A total of 16 cases were identified only among crew members: 1 rubella, 3 measles (two-generation spread), 11 varicella (three-generation spread), and 1 unknown diagnosis. Of 1,197 crew members evaluated, 4 had proof of immunity to measles and rubella. Based on passive surveillance, no cases were identified among passengers, the majority of whom resided in the United States.
The international makeup of the population aboard cruise ships combined with their semi-enclosed environment has the potential to facilitate introduction and spread of VPD such as measles, rubella, and varicella onboard and into communities. Cruise lines should ensure crew members have evidence of immunity to these diseases. Passengers should be up to date with all vaccinations, including those that are travel-specific, prior to embarking on cruise travel.
Journal of Travel Medicine 07/2012; 19(4):233-7. DOI:10.1111/j.1708-8305.2012.00620.x · 1.53 Impact Factor
[Show abstract][Hide abstract] ABSTRACT: In 2010, an expert advisory panel convened by the World Health Organization to assess the feasibility of measles eradication concluded that (1) measles can and should be eradicated, (2) eradication by 2020 is feasible if measurable progress is made toward existing 2015 measles mortality reduction targets, (3) measles eradication activities should occur in the context of strengthening routine immunization services, and (4) measles eradication activities should be used to accelerate control and elimination of rubella and congenital rubella syndrome (CRS). The expert advisory panel also emphasized the critical role of research and innovation in any disease control or eradication program. In May 2011, a meeting was held to identify and prioritize research priorities to support measles and rubella/CRS control and potential eradication activities. This summary presents the questions identified by the meeting participants and their relative priority within the following categories: (1) measles epidemiology, (2) vaccine development and alternative vaccine delivery, (3) surveillance and laboratory methods, (4) immunization strategies, (5) mathematical modeling and economic analyses, and (6) rubella/CRS control and elimination.
[Show abstract][Hide abstract] ABSTRACT: The elimination of rubella and prevention of congenital rubella syndrome (CRS) by 2015 are established goals for Europe. Our aim was to review the epidemiology of rubella in relation to this goal.
National surveillance institutions from 32 European countries provided information on rubella and CRS surveillance systems and data for 2000-08. We reported the number of notified rubella cases by year for countries with a national mandatory notification system for rubella covering total country population consistently throughout 2000-08 and analysed rubella surveillance data for 2008.
Throughout 2000-08, 24 countries conducted passive routine surveillance based on mandatory reporting rubella covering total country population. Altogether these countries reported 526,751 rubella cases. The median incidence per million inhabitants declined from 7.2 in 2000 to 0.3 in 2008. By 2008, the number of countries with mandatory notification systems for rubella increased to 28. These countries reported 21,475 rubella cases of which 1.5% (n=317) were laboratory-confirmed. Most cases (n=21,075; 98%) were reported from Poland, Italy and Romania. Ten countries reported zero rubella cases and five others reported an incidence of <1 per million inhabitants. In 2008, 20 CRS cases were reported from five countries.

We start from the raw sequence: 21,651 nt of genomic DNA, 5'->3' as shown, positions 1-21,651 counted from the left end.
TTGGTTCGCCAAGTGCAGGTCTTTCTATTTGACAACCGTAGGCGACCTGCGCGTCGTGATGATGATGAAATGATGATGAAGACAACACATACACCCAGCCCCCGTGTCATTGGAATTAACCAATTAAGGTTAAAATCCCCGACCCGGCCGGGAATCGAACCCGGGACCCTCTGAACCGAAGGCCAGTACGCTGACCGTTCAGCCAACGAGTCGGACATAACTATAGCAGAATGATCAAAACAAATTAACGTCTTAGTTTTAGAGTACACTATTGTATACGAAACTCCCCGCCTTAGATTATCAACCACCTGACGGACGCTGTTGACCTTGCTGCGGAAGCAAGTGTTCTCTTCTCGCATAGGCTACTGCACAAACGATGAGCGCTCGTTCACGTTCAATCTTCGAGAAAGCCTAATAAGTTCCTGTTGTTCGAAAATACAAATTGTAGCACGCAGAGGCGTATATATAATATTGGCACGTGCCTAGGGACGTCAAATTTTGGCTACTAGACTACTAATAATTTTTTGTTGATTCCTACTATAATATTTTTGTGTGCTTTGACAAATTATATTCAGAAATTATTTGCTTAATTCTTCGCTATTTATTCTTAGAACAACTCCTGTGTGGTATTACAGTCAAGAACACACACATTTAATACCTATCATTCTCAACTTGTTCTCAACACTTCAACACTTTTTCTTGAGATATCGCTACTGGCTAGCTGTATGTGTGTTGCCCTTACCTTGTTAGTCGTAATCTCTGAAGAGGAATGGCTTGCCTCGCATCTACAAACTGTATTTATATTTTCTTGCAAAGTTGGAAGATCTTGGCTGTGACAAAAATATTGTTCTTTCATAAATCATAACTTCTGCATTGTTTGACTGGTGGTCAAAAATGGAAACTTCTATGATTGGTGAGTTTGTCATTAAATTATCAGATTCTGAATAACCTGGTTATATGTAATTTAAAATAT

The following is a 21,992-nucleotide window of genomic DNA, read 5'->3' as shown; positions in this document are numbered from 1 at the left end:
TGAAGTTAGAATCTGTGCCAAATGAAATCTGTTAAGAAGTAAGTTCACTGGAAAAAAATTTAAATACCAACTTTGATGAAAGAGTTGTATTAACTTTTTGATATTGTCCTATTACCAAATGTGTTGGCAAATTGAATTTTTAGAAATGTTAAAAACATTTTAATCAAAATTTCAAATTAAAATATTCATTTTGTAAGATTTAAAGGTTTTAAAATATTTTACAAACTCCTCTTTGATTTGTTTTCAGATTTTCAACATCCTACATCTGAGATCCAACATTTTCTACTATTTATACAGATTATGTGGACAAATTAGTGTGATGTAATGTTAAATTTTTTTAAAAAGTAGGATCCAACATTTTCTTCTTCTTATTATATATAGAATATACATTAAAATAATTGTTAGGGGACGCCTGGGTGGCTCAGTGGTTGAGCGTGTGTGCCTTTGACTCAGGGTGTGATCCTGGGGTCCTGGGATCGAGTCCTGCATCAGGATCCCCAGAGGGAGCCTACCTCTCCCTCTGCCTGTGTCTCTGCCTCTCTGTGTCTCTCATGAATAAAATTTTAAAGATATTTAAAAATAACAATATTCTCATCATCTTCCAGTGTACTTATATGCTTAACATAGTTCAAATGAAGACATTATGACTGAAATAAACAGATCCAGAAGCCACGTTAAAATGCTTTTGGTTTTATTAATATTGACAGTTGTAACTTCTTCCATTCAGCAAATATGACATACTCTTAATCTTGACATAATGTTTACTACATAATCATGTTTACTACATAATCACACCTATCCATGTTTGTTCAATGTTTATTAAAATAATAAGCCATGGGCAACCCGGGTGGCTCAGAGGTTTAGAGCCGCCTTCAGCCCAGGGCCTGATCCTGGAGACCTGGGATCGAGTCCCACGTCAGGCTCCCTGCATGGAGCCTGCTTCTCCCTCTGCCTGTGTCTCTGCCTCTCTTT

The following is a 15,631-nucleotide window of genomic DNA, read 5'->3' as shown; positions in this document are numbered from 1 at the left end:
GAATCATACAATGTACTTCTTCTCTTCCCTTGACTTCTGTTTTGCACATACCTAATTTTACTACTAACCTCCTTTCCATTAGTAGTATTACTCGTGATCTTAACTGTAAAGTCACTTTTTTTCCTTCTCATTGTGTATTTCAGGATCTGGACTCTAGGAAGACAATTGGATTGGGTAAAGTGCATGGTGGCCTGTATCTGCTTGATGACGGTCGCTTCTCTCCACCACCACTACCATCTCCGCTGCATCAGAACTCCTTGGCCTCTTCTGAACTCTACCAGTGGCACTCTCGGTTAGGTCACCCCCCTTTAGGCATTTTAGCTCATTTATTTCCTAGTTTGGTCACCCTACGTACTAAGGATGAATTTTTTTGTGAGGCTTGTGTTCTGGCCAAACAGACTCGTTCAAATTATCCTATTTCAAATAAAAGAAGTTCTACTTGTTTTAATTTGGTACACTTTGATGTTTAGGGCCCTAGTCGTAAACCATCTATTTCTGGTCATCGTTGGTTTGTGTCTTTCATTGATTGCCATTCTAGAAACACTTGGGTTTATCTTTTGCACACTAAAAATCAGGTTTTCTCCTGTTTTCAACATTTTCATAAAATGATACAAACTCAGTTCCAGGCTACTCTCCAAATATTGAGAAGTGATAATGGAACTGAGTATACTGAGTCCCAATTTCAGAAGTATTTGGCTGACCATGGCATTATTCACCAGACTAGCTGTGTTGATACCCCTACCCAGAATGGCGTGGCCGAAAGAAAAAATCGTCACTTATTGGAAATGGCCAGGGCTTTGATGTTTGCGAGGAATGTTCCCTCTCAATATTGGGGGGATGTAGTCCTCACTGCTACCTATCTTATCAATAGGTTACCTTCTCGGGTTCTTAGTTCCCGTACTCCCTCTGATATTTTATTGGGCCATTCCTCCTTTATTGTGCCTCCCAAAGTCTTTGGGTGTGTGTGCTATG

The overall decline in rubella incidence and increase in the number of countries conducting rubella surveillance through a mandatory notification system are notable achievements toward the goal of rubella elimination in Europe. However, in a few countries with high rubella incidence the risk for CRS still exists. Achievement and maintenance of the required high vaccination coverage and high-quality surveillance of rubella and CRS including laboratory testing of all suspected cases are fundamental to eliminate rubella and prevent CRS in Europe.
[Show abstract][Hide abstract] ABSTRACT: Due to the significant teratogenicity of rubella virus and the use of a live-attentuated vaccine, pregnancy is a contraindication of receipt of rubella vaccine (RCV). Data collected from several countries that have observed susceptible women who had received RCV during pregnancy documented that no infant with congenital rubella syndrome (CRS) has been born, so the risk is theoretical. As part of the regional initiative to eliminate rubella and CRS in the Americas, one of the key strategies was the vaccination of women of childbearing age. The implementation of mass vaccination campaigns targeting women of childbearing age in Argentina, Brazil, Costa Rica, Ecuador, El Salvador, and Paraguay provided an opportunity to further increase the body of knowledge on the safety of rubella vaccine if an unknowingly pregnant woman is vaccinated in early pregnancy.
Using a standard protocol, women who were unknowingly pregnant or become pregnant ≤ 30 days after receiving RCV were evaluated to determine immunity status (eg, susceptible, immune, and unknown) at the time of vaccination. Susceptible pregnant women were observed to determine the outcome of the pregnancy. For pregnancies that resulted in live births, serum samples were obtained from the newborn for rubella immunoglobulin (Ig) M antibody testing. If the newborn's serum sample was IgM positive, the infant was evaluated for manifestations of CRS.
During the period 2001-2008, 48748253 women of childbearing age were vaccinated in the region of the Americas, 39542253 (81%) of whom were vaccinated in the 6 selected countries. Of these women, 30139 (0.07%) were pregnant or became pregnant ≤1 month after receiving vaccine and were followed up. On the basis of serological evaluation, 2894 (10%) women were classified as susceptible at the time of vaccination; of their pregnancies, 1980 (90%) resulted in a live birth. Sera from 70 (3.5%) of these infants were rubella IgM antibody positive, but none of the infants had features of CRS as a result of rubella vaccination. The maximum theoretical risk for CRS following rubella vaccination of susceptible pregnant women was 0.2%. Conclusions. The results of these studies from 6 select countries provides additional evidence showing an absence of risk of CRS associated with administering rubella vaccine shortly before or during pregnancy.